But each time something negative surged through him, rather than recoiling, he reached out and embraced it and pressed it further into himself. When he inhaled, he held out his chest and rolled his shoulders back. When he walked, he strode with purpose, his gaze high and forward.
As they wandered their way through the woods, the dark expanse of the canopy blotting out the light, his mind wandered to the images of Ryan, Carlos, and Alexis, crumbled and gray and red. They were just shells now, poor husks of empty life, echoes reverberating down the abandoned building, no longer with origin or meaning. He wondered if Kelsey and Brad looked the same way when they had died, twisted and hollow and sad. He knew they did. He knew that while he didn’t do the deed himself, that thing did and that it came from him.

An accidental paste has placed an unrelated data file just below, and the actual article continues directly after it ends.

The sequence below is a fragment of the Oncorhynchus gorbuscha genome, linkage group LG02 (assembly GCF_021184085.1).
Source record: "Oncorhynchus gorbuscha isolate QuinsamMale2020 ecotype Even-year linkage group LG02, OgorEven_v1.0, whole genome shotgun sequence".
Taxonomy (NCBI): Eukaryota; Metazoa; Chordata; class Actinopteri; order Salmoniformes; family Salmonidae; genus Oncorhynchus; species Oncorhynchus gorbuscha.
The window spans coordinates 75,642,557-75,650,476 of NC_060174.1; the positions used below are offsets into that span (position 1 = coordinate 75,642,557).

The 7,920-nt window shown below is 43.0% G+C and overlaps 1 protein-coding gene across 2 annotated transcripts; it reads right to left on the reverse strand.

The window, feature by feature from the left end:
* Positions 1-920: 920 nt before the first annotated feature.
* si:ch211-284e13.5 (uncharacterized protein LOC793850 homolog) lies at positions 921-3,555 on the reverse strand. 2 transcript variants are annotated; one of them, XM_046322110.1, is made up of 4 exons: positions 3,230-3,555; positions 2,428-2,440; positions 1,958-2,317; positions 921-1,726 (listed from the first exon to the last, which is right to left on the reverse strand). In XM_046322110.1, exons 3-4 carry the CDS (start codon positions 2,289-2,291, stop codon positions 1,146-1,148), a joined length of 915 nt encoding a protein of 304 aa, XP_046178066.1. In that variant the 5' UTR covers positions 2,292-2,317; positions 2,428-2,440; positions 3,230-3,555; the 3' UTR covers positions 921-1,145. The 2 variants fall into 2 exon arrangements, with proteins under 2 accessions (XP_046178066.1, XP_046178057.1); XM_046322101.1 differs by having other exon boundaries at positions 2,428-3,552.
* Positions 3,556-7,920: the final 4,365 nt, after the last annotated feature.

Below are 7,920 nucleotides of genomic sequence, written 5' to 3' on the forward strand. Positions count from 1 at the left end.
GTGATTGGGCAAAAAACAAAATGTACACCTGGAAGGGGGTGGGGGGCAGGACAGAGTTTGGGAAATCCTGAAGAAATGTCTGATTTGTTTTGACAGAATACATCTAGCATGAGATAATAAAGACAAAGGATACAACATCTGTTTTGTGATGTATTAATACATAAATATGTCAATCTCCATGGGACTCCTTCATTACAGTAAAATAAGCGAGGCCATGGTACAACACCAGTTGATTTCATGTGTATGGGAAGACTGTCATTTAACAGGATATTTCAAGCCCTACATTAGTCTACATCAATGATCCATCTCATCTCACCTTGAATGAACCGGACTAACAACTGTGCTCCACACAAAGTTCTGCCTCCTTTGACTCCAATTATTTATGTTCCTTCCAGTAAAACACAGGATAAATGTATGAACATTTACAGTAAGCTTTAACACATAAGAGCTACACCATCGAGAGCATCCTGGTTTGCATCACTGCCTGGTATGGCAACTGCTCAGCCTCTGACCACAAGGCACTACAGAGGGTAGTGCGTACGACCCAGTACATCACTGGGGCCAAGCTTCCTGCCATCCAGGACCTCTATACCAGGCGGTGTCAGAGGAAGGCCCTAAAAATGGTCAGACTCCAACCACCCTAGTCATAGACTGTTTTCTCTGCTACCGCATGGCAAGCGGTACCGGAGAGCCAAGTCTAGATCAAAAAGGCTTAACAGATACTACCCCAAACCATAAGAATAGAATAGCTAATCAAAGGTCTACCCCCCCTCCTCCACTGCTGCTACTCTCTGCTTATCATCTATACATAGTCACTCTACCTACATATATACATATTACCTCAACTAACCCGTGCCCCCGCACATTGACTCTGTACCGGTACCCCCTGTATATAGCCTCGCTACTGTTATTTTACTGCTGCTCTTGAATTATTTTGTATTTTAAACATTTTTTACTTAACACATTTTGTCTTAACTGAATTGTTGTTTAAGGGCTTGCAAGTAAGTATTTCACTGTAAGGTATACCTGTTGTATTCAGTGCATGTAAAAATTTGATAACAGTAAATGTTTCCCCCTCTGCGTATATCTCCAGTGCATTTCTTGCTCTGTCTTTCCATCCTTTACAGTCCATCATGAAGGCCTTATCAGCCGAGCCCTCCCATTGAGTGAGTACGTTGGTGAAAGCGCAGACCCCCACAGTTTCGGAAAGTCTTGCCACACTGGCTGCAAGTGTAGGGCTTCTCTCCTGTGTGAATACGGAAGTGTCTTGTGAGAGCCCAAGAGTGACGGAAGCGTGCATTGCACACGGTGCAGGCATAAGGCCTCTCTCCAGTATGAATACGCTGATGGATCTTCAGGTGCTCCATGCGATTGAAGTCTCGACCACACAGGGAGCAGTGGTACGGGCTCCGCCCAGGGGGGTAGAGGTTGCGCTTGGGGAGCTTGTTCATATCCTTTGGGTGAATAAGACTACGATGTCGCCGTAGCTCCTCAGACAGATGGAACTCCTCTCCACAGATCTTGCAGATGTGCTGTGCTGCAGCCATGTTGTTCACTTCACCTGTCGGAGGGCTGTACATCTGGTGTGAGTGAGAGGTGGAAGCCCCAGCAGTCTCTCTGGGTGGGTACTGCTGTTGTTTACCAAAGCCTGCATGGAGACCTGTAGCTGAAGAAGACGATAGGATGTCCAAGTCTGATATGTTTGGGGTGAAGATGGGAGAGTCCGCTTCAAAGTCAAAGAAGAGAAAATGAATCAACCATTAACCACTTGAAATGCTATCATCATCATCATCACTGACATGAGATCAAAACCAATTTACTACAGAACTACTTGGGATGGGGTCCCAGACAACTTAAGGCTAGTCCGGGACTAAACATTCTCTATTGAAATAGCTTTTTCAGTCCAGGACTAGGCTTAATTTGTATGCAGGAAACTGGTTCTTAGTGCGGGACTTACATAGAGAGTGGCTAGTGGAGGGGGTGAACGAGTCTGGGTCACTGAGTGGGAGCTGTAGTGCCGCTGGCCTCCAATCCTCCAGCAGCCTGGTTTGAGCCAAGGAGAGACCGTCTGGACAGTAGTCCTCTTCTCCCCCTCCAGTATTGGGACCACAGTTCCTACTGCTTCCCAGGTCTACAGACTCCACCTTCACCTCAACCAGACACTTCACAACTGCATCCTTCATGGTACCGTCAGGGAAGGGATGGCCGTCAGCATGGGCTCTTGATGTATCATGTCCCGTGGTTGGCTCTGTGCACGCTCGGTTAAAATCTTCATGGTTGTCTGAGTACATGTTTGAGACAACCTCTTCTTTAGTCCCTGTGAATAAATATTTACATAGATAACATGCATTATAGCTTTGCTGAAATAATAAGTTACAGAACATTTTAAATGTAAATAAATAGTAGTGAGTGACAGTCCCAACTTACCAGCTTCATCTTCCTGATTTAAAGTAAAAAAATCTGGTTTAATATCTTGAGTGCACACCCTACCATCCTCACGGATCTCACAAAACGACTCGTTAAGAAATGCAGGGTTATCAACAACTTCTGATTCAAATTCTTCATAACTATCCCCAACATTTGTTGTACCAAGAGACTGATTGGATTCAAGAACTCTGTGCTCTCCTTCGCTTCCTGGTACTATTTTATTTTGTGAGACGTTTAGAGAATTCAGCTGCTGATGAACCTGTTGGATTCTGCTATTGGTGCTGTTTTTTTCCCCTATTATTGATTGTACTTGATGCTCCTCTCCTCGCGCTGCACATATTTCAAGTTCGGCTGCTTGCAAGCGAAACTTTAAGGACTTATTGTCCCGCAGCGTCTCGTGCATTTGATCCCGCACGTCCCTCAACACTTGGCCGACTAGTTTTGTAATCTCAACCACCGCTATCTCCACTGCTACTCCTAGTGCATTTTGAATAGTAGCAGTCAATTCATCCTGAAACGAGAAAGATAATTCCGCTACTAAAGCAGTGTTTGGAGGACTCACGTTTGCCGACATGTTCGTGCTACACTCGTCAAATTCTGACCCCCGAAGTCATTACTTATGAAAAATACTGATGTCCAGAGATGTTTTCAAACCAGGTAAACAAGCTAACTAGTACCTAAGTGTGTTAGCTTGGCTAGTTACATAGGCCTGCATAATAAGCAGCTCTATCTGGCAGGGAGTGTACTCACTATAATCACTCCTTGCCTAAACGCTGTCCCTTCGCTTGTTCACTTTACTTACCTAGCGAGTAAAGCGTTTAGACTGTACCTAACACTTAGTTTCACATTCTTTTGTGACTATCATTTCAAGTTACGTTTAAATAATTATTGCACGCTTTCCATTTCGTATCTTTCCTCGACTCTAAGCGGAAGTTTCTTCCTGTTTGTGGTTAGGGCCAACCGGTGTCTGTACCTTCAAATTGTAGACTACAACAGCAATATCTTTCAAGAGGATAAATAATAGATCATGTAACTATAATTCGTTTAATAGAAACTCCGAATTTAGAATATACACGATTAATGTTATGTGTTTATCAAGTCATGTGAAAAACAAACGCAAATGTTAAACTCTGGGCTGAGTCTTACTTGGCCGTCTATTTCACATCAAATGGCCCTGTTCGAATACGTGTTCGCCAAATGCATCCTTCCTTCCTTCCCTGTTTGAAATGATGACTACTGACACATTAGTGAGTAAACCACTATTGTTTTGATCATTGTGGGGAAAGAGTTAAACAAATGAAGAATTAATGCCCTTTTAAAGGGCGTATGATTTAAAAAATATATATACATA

He breathed in the earthy air and shut out questions of what or who it was, why or how it existed. He instead thought about all the times that he sleepwalked, mumbling to himself, shushing his house, the backyard, and the empty streets with his feet. He thought about his dreams of red and blue and of Brad before he died. He thought about the gorilla at the zoo, the eyes dangling from gigantic hands. He thought about the first time they raced out of the abandoned school and how the cold electrical air embraced him. The world had never been as bright or as vibrant as it was now.
He obviously did not want to hurt anyone else, but more than anything else, he wanted to always feel the way he felt now.